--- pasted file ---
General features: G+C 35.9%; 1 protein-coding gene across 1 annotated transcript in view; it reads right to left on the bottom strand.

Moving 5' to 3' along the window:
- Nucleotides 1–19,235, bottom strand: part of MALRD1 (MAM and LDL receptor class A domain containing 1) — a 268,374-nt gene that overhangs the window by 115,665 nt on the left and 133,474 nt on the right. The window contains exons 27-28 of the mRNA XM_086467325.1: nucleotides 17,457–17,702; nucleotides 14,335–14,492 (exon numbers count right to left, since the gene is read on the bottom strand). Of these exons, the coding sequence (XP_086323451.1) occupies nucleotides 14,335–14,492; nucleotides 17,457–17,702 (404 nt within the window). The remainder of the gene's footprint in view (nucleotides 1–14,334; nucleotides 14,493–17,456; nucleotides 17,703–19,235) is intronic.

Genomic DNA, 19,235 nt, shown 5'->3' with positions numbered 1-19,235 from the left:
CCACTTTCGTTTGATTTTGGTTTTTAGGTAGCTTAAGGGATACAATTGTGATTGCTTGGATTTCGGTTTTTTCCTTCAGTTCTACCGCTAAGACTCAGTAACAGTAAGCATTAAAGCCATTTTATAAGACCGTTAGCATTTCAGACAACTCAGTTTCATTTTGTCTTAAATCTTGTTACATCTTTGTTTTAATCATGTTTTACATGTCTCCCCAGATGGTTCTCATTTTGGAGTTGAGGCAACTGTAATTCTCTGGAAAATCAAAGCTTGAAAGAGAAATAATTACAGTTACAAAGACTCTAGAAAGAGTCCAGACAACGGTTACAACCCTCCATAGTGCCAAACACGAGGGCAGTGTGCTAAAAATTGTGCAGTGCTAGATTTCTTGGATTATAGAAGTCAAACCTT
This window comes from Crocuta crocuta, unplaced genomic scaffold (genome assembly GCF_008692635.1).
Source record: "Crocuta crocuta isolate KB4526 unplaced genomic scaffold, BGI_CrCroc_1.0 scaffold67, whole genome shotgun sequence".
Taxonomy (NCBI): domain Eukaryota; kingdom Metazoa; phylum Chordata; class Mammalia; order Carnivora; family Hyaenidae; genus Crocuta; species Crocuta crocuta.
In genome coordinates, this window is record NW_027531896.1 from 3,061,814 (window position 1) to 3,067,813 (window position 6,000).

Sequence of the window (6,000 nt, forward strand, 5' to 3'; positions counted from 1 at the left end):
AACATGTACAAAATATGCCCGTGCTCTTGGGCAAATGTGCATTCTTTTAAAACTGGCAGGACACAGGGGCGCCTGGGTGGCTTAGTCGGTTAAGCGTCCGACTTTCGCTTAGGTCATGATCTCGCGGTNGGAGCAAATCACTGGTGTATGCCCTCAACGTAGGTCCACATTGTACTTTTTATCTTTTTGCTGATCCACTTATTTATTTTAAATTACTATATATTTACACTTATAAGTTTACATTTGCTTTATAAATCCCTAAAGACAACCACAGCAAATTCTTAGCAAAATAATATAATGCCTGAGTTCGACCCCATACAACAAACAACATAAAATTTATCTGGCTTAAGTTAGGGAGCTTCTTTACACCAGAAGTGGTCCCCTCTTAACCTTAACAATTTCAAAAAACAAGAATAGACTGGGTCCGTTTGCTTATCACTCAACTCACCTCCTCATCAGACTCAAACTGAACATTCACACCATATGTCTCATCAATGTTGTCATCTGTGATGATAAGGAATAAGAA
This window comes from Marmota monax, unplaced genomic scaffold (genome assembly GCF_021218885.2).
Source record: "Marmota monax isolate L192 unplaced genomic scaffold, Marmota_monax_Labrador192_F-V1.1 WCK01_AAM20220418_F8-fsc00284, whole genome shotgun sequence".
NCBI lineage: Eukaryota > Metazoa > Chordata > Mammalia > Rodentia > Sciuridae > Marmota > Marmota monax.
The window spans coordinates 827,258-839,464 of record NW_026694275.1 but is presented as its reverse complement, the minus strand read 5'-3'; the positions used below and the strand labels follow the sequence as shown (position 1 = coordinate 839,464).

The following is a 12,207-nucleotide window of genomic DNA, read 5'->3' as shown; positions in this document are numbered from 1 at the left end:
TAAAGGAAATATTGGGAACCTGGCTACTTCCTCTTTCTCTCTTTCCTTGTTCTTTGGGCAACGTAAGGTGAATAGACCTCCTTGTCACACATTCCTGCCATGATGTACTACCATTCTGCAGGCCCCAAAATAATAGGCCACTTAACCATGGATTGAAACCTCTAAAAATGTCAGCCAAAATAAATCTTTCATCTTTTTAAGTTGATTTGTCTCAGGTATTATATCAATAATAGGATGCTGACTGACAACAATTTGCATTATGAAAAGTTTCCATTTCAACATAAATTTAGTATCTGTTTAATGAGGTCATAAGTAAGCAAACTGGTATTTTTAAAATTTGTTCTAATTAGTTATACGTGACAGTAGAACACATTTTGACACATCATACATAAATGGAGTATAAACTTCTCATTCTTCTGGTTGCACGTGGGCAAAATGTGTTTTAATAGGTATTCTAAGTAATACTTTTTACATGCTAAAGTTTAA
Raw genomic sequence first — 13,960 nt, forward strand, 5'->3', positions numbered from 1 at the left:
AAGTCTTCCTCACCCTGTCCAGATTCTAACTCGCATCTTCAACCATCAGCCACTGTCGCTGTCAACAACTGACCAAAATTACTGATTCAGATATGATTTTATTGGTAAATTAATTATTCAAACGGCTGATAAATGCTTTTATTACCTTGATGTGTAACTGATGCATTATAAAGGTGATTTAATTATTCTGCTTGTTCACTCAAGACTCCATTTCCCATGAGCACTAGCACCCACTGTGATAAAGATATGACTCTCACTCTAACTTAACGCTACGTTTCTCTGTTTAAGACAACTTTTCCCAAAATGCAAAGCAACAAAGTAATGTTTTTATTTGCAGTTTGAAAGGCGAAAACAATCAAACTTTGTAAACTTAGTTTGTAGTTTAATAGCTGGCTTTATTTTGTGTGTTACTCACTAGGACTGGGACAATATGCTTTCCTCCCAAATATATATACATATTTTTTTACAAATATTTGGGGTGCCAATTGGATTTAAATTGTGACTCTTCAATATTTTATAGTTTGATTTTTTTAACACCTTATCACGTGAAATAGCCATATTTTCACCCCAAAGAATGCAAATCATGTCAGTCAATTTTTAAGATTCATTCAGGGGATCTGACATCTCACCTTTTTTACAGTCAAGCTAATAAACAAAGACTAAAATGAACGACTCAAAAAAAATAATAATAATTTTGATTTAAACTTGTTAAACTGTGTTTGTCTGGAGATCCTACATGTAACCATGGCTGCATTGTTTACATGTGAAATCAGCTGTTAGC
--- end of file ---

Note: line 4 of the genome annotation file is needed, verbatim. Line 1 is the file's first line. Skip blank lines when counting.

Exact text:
Genomic DNA, 19,235 nt, shown 5'->3' with positions numbered 1-19,235 from the left: